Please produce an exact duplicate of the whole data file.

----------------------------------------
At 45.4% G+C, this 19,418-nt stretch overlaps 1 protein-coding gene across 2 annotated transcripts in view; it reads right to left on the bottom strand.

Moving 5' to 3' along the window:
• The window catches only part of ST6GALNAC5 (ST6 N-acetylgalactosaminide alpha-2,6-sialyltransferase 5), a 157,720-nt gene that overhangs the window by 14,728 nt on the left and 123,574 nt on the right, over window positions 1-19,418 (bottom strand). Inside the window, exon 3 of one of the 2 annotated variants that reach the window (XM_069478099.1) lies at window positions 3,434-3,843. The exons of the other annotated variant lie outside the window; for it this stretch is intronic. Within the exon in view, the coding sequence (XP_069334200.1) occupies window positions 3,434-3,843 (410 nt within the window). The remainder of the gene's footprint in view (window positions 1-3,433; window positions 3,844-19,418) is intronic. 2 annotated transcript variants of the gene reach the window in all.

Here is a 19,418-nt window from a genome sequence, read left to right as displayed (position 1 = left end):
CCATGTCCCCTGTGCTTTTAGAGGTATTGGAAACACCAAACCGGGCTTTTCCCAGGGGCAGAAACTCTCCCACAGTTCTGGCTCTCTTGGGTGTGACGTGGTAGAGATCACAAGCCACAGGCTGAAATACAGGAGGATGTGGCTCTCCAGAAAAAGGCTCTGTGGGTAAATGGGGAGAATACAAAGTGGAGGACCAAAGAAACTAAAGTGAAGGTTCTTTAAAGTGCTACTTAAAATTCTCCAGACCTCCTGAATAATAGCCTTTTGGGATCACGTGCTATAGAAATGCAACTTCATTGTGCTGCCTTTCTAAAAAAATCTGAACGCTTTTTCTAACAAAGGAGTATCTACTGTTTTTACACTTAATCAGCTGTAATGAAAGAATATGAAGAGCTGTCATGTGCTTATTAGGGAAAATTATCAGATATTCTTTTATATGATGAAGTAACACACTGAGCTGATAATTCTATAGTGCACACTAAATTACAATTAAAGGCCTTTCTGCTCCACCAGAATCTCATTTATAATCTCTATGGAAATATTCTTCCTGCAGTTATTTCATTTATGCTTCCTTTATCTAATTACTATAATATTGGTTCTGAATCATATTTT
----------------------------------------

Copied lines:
At 45.4% G+C, this 19,418-nt stretch overlaps 1 protein-coding gene across 2 annotated transcripts in view; it reads right to left on the bottom strand.

Moving 5' to 3' along the window:
• The window catches only part of ST6GALNAC5 (ST6 N-acetylgalactosaminide alpha-2,6-sialyltransferase 5), a 157,720-nt gene that overhangs the window by 14,728 nt on the left and 123,574 nt on the right, over window positions 1-19,418 (bottom strand). Inside the window, exon 3 of one of the 2 annotated variants that reach the window (XM_069478099.1) lies at window positions 3,434-3,843. The exons of the other annotated variant lie outside the window; for it this stretch is intronic. Within the exon in view, the coding sequence (XP_069334200.1) occupies window positions 3,434-3,843 (410 nt within the window). The remainder of the gene's footprint in view (window positions 1-3,433; window positions 3,844-19,418) is intronic. 2 annotated transcript variants of the gene reach the window in all.

Here is a 19,418-nt window from a genome sequence, read left to right as displayed (position 1 = left end):
CCATGTCCCCTGTGCTTTTAGAGGTATTGGAAACACCAAACCGGGCTTTTCCCAGGGGCAGAAACTCTCCCACAGTTCTGGCTCTCTTGGGTGTGACGTGGTAGAGATCACAAGCCACAGGCTGAAATACAGGAGGATGTGGCTCTCCAGAAAAAGGCTCTGTGGGTAAATGGGGAGAATACAAAGTGGAGGACCAAAGAAACTAAAGTGAAGGTTCTTTAAAGTGCTACTTAAAATTCTCCAGACCTCCTGAATAATAGCCTTTTGGGATCACGTGCTATAGAAATGCAACTTCATTGTGCTGCCTTTCTAAAAAAATCTGAACGCTTTTTCTAACAAAGGAGTATCTACTGTTTTTACACTTAATCAGCTGTAATGAAAGAATATGAAGAGCTGTCATGTGCTTATTAGGGAAAATTATCAGATATTCTTTTATATGATGAAGTAACACACTGAGCTGATAATTCTATAGTGCACACTAAATTACAATTAAAGGCCTTTCTGCTCCACCAGAATCTCATTTATAATCTCTATGGAAATATTCTTCCTGCAGTTATTTCATTTATGCTTCCTTTATCTAATTACTATAATATTGGTTCTGAATCATATTTT